At one point he turned his head to look back and was struck by a single bullet.
He remembers thinking, “I gotta get help” and running into the Garfield Community Center.
“I didn’t collapse,” said Cheatham. “I was up. I was talking to people. I could still see out of my left eye when they put me in the ambulance.”
When he awoke, he was in the hospital. He felt lucky to be alive, he said.
He knew there was a patch over his right eye, but he didn’t know that the bullet that entered his left cheekbone at a slight upward angle had destroyed his right eye and damaged the tissue and nerves at the back of his left eye.
The right eye was removed by surgeons.
Doctors have told Cheatham and his family that he might regain some sight in his remaining eye as his wounds heal and the swelling goes down. But that hasn’t happened so far.
“They are hoping that it will heal and he will able to see,” said his maternal grandmother, Betty Gooding. “But there was so much trauma to the eye, they just don’t know.”
Cheatham and his brother were raised by Gooding, a devout Catholic who worked for years at Seattle Municipal Court. She took her grandchildren to church and enrolled them in private Christian schools.
Their fathers were not around, and their mother struggled to cope, J said.
“Our mom did the best she could and we love her, but basically Grandma had to be the mom, the dad, the confidante, the best friend, the person we knew we could turn to,” said J. “Because of the situation with our parents, there were questions that might not ever be answered and wounds that might not never be healed.”
Still, J said, their family was “blessed with a lot of love.”
Even as a young child, Cheatham had a lot of natural athletic ability, his family says. “He was barely toddling and he was dribbling that ball, outside, inside, anywhere he could,” said Williams, his great-aunt.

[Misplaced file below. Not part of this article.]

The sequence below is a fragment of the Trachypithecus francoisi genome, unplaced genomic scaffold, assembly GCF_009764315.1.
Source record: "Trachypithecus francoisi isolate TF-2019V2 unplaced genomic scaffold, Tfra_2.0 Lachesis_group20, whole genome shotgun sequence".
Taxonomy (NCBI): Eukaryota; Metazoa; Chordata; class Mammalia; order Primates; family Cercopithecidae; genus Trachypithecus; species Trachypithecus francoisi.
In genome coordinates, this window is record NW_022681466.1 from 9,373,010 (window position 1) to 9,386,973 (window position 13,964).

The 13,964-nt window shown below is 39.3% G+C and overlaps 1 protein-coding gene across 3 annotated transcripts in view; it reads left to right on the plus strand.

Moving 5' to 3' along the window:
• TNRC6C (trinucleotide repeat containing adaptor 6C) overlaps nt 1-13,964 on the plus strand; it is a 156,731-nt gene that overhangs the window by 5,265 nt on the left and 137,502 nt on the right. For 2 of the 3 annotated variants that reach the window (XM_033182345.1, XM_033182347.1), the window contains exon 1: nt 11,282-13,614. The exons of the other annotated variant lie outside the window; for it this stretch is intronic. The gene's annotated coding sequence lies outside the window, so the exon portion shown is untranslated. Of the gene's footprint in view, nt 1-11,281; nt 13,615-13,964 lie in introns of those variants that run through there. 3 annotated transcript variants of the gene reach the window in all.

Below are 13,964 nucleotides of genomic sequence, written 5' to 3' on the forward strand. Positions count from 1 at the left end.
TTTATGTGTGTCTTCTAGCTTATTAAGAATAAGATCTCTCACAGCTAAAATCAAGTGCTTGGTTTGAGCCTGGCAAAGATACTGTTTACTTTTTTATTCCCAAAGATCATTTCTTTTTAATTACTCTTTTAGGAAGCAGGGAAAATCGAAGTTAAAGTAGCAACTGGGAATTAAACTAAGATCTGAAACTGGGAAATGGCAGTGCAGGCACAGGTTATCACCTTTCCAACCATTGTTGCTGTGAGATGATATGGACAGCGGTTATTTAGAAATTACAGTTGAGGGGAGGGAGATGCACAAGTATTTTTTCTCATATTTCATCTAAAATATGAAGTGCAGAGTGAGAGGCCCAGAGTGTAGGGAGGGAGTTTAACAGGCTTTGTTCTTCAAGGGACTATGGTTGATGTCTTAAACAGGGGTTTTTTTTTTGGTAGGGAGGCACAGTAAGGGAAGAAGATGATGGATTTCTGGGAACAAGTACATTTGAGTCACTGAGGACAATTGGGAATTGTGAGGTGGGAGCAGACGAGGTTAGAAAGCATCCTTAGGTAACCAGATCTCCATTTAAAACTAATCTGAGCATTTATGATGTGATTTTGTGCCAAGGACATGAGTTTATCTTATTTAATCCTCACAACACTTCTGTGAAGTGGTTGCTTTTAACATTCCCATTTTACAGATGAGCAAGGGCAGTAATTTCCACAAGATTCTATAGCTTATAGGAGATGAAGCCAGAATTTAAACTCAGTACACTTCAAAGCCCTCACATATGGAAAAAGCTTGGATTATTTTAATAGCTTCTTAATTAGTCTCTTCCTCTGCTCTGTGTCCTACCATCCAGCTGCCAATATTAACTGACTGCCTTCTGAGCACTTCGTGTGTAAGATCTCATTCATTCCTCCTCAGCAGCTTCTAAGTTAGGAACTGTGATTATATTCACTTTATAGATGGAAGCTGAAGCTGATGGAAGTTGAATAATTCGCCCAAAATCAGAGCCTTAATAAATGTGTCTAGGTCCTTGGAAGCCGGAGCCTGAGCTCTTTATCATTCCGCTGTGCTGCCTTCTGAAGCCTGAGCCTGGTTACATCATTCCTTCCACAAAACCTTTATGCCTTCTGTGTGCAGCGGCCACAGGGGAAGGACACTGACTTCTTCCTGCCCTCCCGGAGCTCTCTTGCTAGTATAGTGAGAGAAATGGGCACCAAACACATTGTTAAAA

He also was a smooth tap-dancer, an accomplished golfer and so “intelligent scholastically” he was bused to a local high school to take classes with high-school sophomores while he was still in eighth grade, according to another great-aunt, Carol Connor.
He attended O’Dea High School before transferring to Franklin High, where he joined the varsity basketball team as a junior and helped lead the Quakers to the Class 4A state championship in his senior year.
Winning that title and playing on a team of Washington state all-stars against an Oregon team in 2006 remain among the highlights of his life.
“I earned that myself,” he said.
Cheatham won a partial scholarship the following year to Green River Community College, where coach Tim Malroy said the team was thrilled to have a player of his ability.
“Donnie on the court was very tenacious,” said Malroy. “He could often take on guys bigger and taller and go right through them. He was very strong-willed, he was very energetic — he’d go until he’d drop from being tired.”
But the financial aid offered by the school was limited, Cheatham said, and he had to commute daily to Auburn.
“I had to wake up hecka early to drive out there,” he said. “I kept telling the coach I need a dorm, but the dorms were full or something. And then my car broke down and it was just too hard to get there, so I stopped going.”